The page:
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    Obama's Justice Reform Plan 'Bold' but Hard to Implement – NAACP President

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    Barack Obama called for mandatory minimum sentences for non-violent crimes to be eliminated or reduced, urged states to do away with laws that prevent convicted felons from voting and called to have more job training programs for those in prison.

    PHILADELPHIA (Sputnik) — US President Barack Obama is taking some big risks in announcing his sweeping criminal justice reform plan, one that is likely to be met with some opponents, President and CEO for the National Association for the Advancement of Colored People (NAACP), Cornell William Brooks, said.

    Brooks was speaking on the sidelines of the civil rights group’s 106th Annual Convention.

    "The president is taking some major risk here, he’s standing on the side of people that have been despised, people that have been dehumanized, people that have been locked away and cast out of society…" Brooks told reporters on Tuesday. "It’s a bold statement it’s a bold reform plan, but the president understands all too well, he cannot do this alone, Congress can’t do it alone, we have to stand with him."

    On Tuesday, Obama outlined his administration’s plan to reform the criminal and juvenile justice system. The President called for mandatory minimum sentences for non-violent crimes to be eliminated or reduced, urged states to do away with laws that prevent convicted felons from voting and called to have more job training programs for those in prison.

    The US president also asked the Congress to pass sentencing reform bill by the end of the year, to invest rather in "alternatives" to prison.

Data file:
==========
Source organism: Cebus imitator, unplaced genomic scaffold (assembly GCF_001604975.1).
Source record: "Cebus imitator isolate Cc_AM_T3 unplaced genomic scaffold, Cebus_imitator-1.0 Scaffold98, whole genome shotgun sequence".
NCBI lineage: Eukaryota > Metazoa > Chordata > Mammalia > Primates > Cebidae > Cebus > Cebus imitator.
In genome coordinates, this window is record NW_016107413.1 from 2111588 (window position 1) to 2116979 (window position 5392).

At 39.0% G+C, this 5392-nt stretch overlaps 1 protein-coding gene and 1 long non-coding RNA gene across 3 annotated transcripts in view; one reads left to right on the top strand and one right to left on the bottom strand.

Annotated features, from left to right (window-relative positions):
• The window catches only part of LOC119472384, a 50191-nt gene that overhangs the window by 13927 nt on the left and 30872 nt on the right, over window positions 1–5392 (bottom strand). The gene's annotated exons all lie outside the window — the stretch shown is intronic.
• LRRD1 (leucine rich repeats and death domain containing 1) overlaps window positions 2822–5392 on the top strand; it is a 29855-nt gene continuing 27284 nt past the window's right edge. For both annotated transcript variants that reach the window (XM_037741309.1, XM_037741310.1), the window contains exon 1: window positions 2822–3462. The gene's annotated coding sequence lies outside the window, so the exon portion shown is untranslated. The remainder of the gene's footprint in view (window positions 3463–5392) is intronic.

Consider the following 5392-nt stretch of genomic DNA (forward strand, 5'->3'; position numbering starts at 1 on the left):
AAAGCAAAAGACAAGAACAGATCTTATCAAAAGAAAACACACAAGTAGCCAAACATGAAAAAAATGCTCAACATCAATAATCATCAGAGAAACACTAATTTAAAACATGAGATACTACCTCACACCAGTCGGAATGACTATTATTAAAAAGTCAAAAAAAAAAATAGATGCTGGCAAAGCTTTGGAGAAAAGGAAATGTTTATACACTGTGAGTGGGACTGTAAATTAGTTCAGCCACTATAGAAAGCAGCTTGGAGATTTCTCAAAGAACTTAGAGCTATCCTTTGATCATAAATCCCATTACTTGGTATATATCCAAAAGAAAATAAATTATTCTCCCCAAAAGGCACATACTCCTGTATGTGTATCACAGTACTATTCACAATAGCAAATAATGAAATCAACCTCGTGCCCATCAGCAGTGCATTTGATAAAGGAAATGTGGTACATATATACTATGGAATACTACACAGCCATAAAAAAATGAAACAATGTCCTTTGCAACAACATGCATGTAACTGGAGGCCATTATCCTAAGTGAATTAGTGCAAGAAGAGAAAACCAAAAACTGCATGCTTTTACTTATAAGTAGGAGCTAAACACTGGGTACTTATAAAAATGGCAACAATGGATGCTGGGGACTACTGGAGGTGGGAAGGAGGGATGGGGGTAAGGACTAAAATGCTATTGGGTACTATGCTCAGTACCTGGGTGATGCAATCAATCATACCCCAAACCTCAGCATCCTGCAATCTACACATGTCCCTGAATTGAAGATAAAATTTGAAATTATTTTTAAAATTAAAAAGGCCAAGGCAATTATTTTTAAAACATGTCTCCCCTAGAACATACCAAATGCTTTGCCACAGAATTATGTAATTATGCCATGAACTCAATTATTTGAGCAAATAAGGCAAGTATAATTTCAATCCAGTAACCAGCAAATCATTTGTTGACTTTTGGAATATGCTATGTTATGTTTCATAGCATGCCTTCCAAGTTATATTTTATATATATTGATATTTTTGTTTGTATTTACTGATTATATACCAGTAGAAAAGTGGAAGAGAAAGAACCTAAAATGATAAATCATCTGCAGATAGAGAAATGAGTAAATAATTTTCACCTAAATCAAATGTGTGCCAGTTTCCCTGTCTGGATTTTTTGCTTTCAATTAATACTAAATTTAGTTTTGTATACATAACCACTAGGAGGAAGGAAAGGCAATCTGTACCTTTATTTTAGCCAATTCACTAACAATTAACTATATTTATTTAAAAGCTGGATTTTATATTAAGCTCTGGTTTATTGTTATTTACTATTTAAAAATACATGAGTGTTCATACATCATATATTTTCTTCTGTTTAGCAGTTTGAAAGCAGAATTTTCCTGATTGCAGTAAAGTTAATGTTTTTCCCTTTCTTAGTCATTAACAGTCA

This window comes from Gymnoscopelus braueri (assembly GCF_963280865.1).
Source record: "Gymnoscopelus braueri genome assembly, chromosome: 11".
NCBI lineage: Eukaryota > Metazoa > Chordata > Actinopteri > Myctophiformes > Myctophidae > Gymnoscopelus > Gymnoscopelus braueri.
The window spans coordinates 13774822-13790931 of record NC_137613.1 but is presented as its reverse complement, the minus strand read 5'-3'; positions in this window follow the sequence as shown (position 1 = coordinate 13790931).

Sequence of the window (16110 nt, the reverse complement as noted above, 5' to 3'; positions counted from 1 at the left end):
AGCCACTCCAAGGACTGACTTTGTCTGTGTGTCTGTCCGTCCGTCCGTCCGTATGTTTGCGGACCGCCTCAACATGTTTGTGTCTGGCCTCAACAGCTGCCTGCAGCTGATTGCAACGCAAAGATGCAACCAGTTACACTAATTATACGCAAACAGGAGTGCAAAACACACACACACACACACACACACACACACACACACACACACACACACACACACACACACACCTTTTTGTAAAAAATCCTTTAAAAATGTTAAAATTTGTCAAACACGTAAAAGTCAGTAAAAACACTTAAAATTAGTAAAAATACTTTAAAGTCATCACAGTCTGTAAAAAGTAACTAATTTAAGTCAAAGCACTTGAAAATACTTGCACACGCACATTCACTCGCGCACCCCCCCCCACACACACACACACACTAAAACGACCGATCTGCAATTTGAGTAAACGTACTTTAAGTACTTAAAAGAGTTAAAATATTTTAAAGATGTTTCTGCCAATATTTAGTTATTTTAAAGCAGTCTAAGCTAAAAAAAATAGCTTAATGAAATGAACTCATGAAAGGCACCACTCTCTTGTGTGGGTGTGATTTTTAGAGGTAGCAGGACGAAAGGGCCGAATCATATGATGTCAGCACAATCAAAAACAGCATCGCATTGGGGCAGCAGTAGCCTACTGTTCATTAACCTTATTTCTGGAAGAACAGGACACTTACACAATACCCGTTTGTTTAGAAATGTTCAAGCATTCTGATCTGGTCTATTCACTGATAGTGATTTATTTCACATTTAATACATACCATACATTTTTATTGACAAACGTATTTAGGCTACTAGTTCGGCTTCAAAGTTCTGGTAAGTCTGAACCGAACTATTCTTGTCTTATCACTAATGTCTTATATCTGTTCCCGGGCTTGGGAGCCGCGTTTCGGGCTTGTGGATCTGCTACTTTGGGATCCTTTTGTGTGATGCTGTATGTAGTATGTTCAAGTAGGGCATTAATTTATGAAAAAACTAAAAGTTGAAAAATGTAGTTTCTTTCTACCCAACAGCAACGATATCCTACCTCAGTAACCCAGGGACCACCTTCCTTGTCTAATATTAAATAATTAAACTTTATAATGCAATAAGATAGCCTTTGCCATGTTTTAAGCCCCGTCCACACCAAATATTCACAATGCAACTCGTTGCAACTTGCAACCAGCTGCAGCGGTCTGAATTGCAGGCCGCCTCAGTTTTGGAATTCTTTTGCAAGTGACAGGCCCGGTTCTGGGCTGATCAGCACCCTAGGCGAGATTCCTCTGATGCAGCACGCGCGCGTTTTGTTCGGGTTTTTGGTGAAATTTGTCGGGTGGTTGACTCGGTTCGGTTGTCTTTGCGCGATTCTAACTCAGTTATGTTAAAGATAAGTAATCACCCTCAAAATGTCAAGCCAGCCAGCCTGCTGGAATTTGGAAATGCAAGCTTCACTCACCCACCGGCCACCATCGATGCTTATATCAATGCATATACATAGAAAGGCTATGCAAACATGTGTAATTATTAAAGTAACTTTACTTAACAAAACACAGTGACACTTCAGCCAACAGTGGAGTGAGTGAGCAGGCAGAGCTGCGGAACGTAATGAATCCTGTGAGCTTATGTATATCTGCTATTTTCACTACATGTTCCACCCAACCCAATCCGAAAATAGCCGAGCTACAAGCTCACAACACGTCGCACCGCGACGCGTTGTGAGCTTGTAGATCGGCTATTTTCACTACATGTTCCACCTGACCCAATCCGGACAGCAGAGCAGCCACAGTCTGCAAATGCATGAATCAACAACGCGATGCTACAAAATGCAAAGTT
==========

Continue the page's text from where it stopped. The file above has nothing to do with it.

When asked what challenges Obama would still face in rolling out his criminal justice reform policy, Brooks said it would depend on "bringing fiscal conservatives" and align them with "progressive moral conservatives, moral liberals who want to see a criminal justice system that reflects redemption."

    "Our lives can’t really matter if we can be profiled at will, our lives don’t really matter if in fact we can be as a people, sentenced under draconian drug laws. Our lives, our life as a country matters less if you have 2.3 million people behind bars," Brooks said.

    The announcement of Obama’s criminal justice policy reform comes at a time when the national spotlight has shifted to the issue of racial inequality amid several cases of police killings of unarmed African-American men. US grand juries have chosen not to indict the officers responsible for the high-profile deaths of Michael Brown in Ferguson or Eric Garner in New York City.

    Over the past year, Obama has launched several policy initiatives in the wake of the renewed calls to improve race relations. The US president’s initiatives over the course of the year have included investing in police body-worn cameras for US law enforcement agencies around the country, a plan targeting segregation in US neighborhoods and most recently, commuting the sentences of 46 non-violent drug offenders – the highest number of commutes in well over half a century.

    Meanwhile, the Congressional Black Caucus, an organization representing the black members of the US Congress, is in the midst of putting together its own policy agenda geared at fixing the criminal justice system, its chair G.K. Butterfield announced on Monday at the NAACP Convention.

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    Tags:
    reform, justice, US Congress, National Association for the Advancement of Colored People (NAACP), Cornell William Brooks, Barack Obama, United States
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